(1822-1900) Belgian-born French engineer and inventor who in the early 1860s produced the first practical internal-combustion engine and a automobile powered by it. He also developed a white enamel 1847, an electric brake 1853, and an automatic telegraph 1865.
Lenoir was born in Mussy-la-Ville.
Several people had claimed to have invented an internal-combustion engine, but not until Lenoir in 1859 did a practical model become a reality. His engine consisted of a single cylinder with a storage battery (accumulator) for the electric ignition system. Its two-stroke cycle was provided by slide valves, and it was fueled by coal gas.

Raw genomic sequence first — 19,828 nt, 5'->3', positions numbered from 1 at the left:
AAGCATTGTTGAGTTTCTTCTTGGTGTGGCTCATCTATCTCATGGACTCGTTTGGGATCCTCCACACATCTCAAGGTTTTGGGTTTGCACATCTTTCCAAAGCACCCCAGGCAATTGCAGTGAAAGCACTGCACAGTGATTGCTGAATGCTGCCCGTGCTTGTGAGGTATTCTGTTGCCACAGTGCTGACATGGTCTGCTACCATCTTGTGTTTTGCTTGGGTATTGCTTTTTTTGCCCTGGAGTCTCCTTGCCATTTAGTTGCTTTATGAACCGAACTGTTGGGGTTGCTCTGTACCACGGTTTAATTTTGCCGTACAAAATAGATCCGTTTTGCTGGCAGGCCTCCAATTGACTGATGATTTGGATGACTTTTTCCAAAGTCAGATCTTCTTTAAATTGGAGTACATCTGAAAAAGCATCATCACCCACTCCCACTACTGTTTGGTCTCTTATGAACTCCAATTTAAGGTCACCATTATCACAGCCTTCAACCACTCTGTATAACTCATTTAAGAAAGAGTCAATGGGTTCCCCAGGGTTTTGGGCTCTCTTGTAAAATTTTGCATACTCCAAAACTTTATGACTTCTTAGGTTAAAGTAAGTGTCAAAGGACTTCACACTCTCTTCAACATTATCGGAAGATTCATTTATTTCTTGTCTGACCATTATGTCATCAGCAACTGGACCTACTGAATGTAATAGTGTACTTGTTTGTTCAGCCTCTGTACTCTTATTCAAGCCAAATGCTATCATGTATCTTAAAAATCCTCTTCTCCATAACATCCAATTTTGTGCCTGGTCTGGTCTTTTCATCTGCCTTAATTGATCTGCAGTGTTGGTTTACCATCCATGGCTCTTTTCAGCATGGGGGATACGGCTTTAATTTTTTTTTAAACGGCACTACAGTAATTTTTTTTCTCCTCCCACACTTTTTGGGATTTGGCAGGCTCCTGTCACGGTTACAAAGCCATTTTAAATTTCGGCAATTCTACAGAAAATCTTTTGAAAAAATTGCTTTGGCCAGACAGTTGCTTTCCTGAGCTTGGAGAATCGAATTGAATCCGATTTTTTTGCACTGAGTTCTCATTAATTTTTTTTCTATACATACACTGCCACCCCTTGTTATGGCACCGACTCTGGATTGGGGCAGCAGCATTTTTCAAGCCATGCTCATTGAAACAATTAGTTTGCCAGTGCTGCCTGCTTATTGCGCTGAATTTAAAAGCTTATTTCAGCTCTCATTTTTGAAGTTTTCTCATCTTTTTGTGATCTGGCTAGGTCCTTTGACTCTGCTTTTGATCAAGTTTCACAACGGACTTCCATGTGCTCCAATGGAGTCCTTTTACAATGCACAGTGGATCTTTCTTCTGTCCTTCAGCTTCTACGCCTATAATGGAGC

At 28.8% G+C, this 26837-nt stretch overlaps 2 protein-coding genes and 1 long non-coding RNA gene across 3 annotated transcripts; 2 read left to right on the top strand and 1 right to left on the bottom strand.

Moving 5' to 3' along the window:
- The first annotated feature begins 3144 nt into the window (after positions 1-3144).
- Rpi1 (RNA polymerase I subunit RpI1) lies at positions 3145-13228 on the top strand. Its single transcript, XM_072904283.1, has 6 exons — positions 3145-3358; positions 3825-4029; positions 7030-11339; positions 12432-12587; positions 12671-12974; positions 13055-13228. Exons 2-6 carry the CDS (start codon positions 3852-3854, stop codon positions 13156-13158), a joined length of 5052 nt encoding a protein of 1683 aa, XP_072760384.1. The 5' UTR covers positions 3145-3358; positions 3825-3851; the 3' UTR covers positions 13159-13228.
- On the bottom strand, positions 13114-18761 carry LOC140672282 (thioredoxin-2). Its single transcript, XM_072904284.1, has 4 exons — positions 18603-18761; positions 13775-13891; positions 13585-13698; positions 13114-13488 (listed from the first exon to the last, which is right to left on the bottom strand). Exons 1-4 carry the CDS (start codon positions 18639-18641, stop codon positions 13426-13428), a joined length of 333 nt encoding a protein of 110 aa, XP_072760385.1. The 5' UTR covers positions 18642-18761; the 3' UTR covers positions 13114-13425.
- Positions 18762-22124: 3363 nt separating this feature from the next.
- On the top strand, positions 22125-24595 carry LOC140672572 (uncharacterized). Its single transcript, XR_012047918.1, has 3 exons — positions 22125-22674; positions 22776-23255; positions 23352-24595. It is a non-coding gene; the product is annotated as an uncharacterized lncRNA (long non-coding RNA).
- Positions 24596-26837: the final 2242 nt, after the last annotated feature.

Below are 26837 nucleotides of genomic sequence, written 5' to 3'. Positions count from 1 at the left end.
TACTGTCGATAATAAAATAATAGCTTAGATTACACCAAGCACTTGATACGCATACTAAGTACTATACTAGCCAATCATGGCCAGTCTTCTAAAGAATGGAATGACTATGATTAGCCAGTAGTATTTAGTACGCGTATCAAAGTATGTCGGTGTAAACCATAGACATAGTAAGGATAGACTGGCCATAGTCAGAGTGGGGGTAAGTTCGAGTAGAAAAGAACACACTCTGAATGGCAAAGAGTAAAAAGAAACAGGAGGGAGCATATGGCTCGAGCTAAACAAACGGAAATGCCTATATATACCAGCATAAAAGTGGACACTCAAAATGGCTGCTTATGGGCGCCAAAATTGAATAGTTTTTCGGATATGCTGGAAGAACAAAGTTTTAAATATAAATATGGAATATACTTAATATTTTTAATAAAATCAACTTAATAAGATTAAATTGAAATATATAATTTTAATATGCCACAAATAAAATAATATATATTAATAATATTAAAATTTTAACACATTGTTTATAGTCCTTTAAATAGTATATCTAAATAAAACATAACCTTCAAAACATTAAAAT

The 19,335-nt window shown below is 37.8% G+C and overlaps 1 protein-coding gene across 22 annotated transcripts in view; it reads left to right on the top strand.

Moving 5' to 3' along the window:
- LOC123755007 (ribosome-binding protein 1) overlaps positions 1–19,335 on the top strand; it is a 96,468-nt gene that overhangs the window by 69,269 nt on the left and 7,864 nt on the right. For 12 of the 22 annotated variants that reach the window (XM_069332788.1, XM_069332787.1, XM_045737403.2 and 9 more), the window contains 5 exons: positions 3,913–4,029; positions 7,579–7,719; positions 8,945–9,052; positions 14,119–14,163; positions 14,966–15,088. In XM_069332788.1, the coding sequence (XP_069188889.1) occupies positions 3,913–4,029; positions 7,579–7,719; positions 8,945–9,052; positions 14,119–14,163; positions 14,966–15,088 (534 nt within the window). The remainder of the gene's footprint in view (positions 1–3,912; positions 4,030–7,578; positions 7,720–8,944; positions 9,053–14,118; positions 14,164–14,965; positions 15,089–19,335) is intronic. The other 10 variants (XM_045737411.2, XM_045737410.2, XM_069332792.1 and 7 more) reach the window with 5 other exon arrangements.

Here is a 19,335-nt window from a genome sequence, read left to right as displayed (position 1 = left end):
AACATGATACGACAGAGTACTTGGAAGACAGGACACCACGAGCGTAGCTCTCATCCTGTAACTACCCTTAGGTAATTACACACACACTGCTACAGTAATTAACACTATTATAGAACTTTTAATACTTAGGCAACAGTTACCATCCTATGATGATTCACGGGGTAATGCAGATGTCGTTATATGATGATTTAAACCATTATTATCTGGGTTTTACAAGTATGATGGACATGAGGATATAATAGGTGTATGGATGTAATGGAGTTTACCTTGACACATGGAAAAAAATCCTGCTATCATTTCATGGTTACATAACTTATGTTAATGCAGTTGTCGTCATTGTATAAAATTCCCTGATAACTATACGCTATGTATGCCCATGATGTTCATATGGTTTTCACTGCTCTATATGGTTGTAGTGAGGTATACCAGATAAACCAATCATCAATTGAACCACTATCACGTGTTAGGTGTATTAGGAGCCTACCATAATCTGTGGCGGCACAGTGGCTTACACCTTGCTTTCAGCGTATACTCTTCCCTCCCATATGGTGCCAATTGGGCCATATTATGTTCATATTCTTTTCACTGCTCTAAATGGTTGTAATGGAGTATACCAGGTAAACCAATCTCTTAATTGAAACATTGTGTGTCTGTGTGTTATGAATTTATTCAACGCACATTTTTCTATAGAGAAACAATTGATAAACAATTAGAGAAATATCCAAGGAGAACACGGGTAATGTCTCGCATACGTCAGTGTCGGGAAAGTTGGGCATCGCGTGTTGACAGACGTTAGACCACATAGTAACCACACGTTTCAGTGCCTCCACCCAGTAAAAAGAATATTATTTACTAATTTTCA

Lenoir built a small automobile around one of his prototypes in 1863, but it had an efficiency of less than 4% and although he claimed it was silent, this was only true when the vehicle was not under load.
The real value of his engine was for powering small items of machinery, and by 1865 more than 400 were in use, driving printing presses, lathes, and water pumps. Its use for vehicles was restricted by its size.
City in North Carolina (USA); zip code 28645.